Global investors bought more than 60 percent of the REIT’s shares in its Nov. 4 IPO. The REIT has outperformed Mexico’s benchmark IPC index since selling 7.5 billion pesos of shares at 25 pesos each. The REIT, which also sold an additional 1.125 billion pesos in shares, has slipped 2 percent to 24.5 pesos a share since the IPO, compared with a 5.3 percent drop for the index.

Credit Suisse Group AG analysts last week gave FHipo an outperform rating and a target price of 30 pesos a share. They called the REIT an attractive vehicle to access Mexico’s underpenetrated mortgage market.

“We expect FHipo to offer very attractive yields with low leverage risk,” analysts led by Vanessa Quiroga wrote in the Dec. 15 report. “This looks very attractive when compared to the U.S. mortgage REITs.”

While FHipo currently has a self-imposed leverage limit of 50 percent of the trust’s assets, it will post a 10 percent dividend yield in 2016 and 12.1 percent by 2018, the bank projects.

Lending Expands

In early 2013, changes in federal housing policy shifted subsidies to encourage city development over commuter towns. That rendered some land holdings belonging to homebuilders useless and pushed Desarrolladora Homex SAB, Urbi Desarrollos Urbanos SAB and Corp. Geo SAB into default.

Investors lost billions of dollars on the industry as projects froze and many owners abandoned homes that hadn’t been connected to utility services.

Less than two years later, the mortgage market is recovering as bank and credit union lending rates for all types and maturities of home loans hover at a record low of 10.8 percent.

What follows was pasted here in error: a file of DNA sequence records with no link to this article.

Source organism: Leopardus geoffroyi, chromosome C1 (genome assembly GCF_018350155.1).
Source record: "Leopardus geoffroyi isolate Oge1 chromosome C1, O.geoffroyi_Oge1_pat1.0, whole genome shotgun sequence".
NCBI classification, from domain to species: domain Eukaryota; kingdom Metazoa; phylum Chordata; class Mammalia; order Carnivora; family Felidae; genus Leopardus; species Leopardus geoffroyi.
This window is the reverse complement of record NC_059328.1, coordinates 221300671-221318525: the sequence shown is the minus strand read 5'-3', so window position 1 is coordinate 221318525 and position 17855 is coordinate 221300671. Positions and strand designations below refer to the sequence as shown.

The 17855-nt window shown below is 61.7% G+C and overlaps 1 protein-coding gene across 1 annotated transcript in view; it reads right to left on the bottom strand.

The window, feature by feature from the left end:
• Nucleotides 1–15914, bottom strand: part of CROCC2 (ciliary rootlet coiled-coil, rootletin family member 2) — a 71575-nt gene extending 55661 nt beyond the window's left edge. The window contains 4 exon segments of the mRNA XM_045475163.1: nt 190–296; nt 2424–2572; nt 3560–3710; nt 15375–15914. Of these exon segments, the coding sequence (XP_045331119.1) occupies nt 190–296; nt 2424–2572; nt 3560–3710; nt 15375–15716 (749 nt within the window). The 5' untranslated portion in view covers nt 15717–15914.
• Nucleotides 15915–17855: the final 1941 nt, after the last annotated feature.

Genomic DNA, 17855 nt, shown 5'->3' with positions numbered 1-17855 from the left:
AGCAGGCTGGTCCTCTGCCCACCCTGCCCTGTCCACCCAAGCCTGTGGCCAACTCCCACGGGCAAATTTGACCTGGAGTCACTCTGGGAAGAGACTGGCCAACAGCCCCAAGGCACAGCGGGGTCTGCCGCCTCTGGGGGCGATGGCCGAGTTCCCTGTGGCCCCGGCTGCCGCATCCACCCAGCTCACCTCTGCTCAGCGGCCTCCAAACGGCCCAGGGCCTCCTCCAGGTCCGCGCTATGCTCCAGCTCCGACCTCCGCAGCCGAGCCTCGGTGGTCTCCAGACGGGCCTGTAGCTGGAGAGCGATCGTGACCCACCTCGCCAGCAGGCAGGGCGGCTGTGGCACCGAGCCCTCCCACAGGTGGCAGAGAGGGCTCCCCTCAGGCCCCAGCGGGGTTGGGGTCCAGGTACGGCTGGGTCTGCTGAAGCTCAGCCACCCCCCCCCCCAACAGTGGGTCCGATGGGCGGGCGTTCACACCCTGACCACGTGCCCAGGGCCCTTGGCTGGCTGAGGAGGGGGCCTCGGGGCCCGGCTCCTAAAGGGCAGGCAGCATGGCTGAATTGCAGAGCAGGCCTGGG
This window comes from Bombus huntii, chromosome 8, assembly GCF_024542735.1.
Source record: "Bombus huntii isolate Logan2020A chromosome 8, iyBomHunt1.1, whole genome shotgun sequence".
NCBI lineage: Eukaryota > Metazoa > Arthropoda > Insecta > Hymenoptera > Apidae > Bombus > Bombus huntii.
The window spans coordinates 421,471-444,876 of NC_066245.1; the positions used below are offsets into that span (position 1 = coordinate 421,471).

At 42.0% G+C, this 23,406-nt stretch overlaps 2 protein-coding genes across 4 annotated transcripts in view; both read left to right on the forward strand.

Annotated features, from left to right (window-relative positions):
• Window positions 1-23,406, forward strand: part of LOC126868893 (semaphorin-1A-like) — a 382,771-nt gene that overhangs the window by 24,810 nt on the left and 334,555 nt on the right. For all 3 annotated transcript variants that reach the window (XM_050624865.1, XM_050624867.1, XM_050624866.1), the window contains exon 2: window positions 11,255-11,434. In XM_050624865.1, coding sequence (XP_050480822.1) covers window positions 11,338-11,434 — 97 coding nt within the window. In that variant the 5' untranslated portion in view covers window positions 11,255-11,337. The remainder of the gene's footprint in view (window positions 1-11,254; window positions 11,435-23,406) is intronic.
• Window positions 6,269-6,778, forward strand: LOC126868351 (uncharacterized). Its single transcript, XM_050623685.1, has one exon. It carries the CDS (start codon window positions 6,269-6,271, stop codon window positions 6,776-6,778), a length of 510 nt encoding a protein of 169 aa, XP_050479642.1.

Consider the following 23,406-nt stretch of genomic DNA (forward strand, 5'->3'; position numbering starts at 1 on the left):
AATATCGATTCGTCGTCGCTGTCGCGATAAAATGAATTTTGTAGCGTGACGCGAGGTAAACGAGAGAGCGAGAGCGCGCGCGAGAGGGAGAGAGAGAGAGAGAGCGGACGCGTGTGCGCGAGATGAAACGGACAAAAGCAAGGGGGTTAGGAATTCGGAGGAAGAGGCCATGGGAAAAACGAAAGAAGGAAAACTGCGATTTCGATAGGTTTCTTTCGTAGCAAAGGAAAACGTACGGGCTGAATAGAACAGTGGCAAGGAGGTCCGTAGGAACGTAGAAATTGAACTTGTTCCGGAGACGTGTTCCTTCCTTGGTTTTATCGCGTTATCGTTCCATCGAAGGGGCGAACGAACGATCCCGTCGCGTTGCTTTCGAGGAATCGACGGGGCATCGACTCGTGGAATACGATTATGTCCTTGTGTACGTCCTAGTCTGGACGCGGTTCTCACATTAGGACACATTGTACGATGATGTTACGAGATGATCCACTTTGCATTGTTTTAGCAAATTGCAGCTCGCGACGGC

Bank mortgages, typically available only to Mexicans with a more established credit history, rose by 13 percent in the 12 months through October to 552.6 billion pesos, according to data from the regulator known as the CNBV. Infonavit estimates that the number of mortgages it will originate each year will increase to 394,000 in 2018 from 380,000 in 2014.

Inflation-Linked Mortgages

As more borrowers like Parra face growing balances, Infonavit has started reviewing its inflation-adjusted loan program, Murat said. The lender is planning a pilot program next year that will let workers convert inflation-linked mortgages into loans with fixed amounts, he said.

With annual inflation under 5 percent since August 2009, a policy change may be warranted “in recognition of the macroeconomic stability that Mexico is now enjoying,” Murat said.

Alfredo Vara, chief executive officer of the company that manages FHipo, said while the principal on the loans may increase early on because the amortization is small, the balance doesn’t go up in real terms since the worker’s salary also grows.

“What you have is a credit with a real rate that grows with inflation,” said Vara. “As much as the salary grows with the minimum wage, in reality what this does is create greater buying power.”

Parra’s Payments

Vara said that inflation-linked mortgages are unlikely to dry up because they allow for more borrowing than loans with fixed principals. The REIT could also fund fixed-amount mortgages as long as rates are similar, he said.

Parra, the adviser, said the Infonavit loan hasn’t worked out for him. He secured the mortgage at a rate of 10 percent and planned to pay it off in a decade while earning about 25,000 pesos a month.

He lost his job at a pharmaceutical firm just a month after getting his mortgage and was out of work for a year. During his time out of work, the payments he made out of pocket as well as those from his unemployment insurance policy were sometimes less than the amount that Infonavit would have deducted from his paycheck.

As an adviser paid partly in commissions, Parra now earns about two-thirds of what he used to make even after receiving base salary increases, he said. At the same time, his principal payments have increased along with the minimum wage to keep up with inflation.

“I’m putting a very significant part of my salary toward this,” Parra said. “I haven’t finished paying or even advanced.”